New Year’s Resolutions: A Myth?


Are new year’s resolutions a waste of time? Do you think “New Year, New Me” declarations are rubbish? Exercising more, losing weight, saving more money, and getting more organized are the most common new year’s resolutions.  Many people make these resolutions every year, hoping to ignite positive change.  But only a few follow through on their resolve when the mood of the fresh new year wears off.

Personally, I think new year’s resolutions are useful in getting a sense of renewal.  None of us survives 365 days completely free of bad decisions. The new year offers us the chance to make things right, start anew, and reinvent ourselves.  Thus, accepting that offer is no crap at all.

Photo by Tim Mossholder on Unsplash
Be honest with yourself

Making new year’s resolutions shows a person’s humility.  When you want to make something right, you are simply aware that you f****d up.  Don’t you feel miserable when you’re broke because of credit card debt?  When you procrastinate on a work or school assignment, don’t you feel guilty eventually?  When you gain weight, don’t you think of those times when you’d squeeze in a snack before bed?  The point is, we set new year’s resolutions because we see the negative results of our bad decisions in the last year.  We vow to make a change.  The challenge is making it happen in the next 365.

Set realistic healthy goals 

Many people have stopped setting new year’s resolutions for the same reason: they keep failing to achieve them.  In 2022, only 23% of participants in a U.S. study planned on making new year’s resolutions.  Some admitted to having unrealistic goals; others failed to keep track of their progress.

Planning for 2023 isn’t pointless if we set goals that are doable.  For example, you want to take up a new hobby in the new year.  Between street photography and horse riding, you are likely to have more time and resources for photography than the latter.  iPhone photography is a thing nowadays that buying a professional camera isn’t even necessary for beginners.

Photo by Polina Kovaleva/Pexels
Stay committed

If you kept failing to stick to your new year’s resolutions, maybe you can focus on a specific goal or two.  From your list, pick a few changes that you actually want to make.  Make a plan on how exactly you’ll accomplish them.  There is no other way to achieve a goal but to work on it.  If you work on your goal only during the days when you don’t feel lazy, you will not achieve the results you desire.  Commit yourself to it for the whole year and you’ll be proud at the end.

If we are good at keeping promises to family and friends, why can’t we keep a promise to ourselves?  The new year is always an opportunity to reset our relationships, not only with other people but most especially with ourselves – mind, body, and soul.  There is no bullshit in looking after our mental, physical, and spiritual health.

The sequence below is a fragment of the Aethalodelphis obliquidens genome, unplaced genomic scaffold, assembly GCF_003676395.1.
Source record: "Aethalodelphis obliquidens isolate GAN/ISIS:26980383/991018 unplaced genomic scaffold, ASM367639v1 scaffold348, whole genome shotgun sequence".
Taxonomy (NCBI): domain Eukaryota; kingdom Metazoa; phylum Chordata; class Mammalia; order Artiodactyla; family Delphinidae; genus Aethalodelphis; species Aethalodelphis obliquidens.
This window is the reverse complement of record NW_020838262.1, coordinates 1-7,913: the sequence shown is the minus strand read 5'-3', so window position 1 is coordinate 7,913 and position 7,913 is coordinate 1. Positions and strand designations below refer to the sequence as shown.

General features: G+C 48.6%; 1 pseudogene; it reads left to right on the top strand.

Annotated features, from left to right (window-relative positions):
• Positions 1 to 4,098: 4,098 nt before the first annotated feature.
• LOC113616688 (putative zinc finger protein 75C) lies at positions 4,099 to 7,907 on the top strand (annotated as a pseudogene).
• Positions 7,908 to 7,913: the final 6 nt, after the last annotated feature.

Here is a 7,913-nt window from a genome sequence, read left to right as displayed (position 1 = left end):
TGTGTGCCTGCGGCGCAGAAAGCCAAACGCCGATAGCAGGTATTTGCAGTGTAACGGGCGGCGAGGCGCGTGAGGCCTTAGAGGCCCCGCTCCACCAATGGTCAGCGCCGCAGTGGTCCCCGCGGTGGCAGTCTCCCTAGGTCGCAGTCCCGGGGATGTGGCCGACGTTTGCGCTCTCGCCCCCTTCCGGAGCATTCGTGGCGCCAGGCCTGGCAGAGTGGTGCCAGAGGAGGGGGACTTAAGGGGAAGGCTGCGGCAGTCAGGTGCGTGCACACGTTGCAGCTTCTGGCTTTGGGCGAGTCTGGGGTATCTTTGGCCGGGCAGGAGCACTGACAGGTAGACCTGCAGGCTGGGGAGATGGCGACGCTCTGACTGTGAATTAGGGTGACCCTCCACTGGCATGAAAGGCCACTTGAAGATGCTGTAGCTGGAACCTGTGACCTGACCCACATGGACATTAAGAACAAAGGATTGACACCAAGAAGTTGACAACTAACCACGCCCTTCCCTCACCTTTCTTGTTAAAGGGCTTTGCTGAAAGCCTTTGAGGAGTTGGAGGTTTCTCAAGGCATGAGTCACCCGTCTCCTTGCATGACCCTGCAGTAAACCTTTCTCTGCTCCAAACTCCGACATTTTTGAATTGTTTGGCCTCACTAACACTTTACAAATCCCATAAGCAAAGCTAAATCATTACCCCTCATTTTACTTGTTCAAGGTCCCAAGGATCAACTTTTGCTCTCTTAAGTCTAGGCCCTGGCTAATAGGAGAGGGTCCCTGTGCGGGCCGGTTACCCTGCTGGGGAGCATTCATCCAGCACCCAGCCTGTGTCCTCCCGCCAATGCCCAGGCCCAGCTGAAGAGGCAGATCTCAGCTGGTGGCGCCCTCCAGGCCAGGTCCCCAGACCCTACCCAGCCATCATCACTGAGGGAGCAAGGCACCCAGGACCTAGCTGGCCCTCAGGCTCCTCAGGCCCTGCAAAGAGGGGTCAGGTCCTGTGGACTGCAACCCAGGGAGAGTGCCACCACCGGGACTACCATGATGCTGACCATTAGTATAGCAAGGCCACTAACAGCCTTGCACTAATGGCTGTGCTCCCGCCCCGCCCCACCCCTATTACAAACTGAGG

Working towards something actually makes one feel accomplished. Sometimes it can be difficult, but it’s all worth it in the end.



  1. I agree with this inspiring post. We should really set realistic smart goals and start as soon as we decide.

  2. Being committed is very important when it comes to new year’s resolutions. This is a great read. Thank you for sharing about them as many people are confused about it.

  3. Nicolle says:

    Personally, I think New Years’ Resolutions are definitely useful! It’s a great way to stay on track with your life goals. I always do a check-in at the end of the year and then set my intentions for the following year. Thanks for all the points you mentioned, great read!!

  4. What a timely and helpful article. I agree with you that setting goals vs resolutions is far more realistic and helps us stay accountable. Here I put together some very simple NYE resolution ideas that are easy to implement in our day to day life

  5. Kirsten Smith says:

    Great post!

  6. These are great tips! Goals are SO important and knowing how to set attainable ones is crucial.

  7. Stephanie says:

    It’s all about committing to show up for ourselves. We need to be able to trust that we can rely on ourselves. Thanks for sharing.

  8. I used to be an advocate for New Year Resolutions. I’d set them myself but a month later I’ll revert back to my old unhealthy behaviors
    After doing this for a long time, I gave it all up… What do I use instead… The Robert Diltz logical level of change chart, pick the habits I want to change, reprogram my mind and then set an intention… I have found this to be most effective than new year resolutions.

    Thank you so for sharing

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